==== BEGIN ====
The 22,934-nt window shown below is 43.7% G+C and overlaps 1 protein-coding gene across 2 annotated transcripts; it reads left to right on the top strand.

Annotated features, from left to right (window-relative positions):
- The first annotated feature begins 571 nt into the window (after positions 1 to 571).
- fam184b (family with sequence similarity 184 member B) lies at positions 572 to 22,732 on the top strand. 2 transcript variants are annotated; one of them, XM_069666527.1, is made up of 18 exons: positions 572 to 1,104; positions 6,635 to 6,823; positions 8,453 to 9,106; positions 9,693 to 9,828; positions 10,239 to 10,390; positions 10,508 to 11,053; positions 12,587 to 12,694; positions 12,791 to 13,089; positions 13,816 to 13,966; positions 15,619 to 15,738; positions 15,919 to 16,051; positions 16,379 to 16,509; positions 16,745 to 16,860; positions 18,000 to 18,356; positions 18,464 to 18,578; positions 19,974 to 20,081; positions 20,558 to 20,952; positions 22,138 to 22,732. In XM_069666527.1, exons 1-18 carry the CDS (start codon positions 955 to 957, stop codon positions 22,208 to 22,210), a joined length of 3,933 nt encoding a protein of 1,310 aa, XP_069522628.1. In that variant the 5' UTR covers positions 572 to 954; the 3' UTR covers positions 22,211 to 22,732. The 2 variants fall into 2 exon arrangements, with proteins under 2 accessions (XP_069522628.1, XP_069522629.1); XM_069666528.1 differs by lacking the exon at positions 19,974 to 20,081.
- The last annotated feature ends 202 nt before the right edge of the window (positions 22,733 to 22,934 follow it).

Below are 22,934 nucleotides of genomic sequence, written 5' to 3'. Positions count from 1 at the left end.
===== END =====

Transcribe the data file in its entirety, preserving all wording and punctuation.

The 22,934-nt window shown below is 43.7% G+C and overlaps 1 protein-coding gene across 2 annotated transcripts; it reads left to right on the top strand.

Annotated features, from left to right (window-relative positions):
- The first annotated feature begins 571 nt into the window (after positions 1 to 571).
- fam184b (family with sequence similarity 184 member B) lies at positions 572 to 22,732 on the top strand. 2 transcript variants are annotated; one of them, XM_069666527.1, is made up of 18 exons: positions 572 to 1,104; positions 6,635 to 6,823; positions 8,453 to 9,106; positions 9,693 to 9,828; positions 10,239 to 10,390; positions 10,508 to 11,053; positions 12,587 to 12,694; positions 12,791 to 13,089; positions 13,816 to 13,966; positions 15,619 to 15,738; positions 15,919 to 16,051; positions 16,379 to 16,509; positions 16,745 to 16,860; positions 18,000 to 18,356; positions 18,464 to 18,578; positions 19,974 to 20,081; positions 20,558 to 20,952; positions 22,138 to 22,732. In XM_069666527.1, exons 1-18 carry the CDS (start codon positions 955 to 957, stop codon positions 22,208 to 22,210), a joined length of 3,933 nt encoding a protein of 1,310 aa, XP_069522628.1. In that variant the 5' UTR covers positions 572 to 954; the 3' UTR covers positions 22,211 to 22,732. The 2 variants fall into 2 exon arrangements, with proteins under 2 accessions (XP_069522628.1, XP_069522629.1); XM_069666528.1 differs by lacking the exon at positions 19,974 to 20,081.
- The last annotated feature ends 202 nt before the right edge of the window (positions 22,733 to 22,934 follow it).

Below are 22,934 nucleotides of genomic sequence, written 5' to 3'. Positions count from 1 at the left end.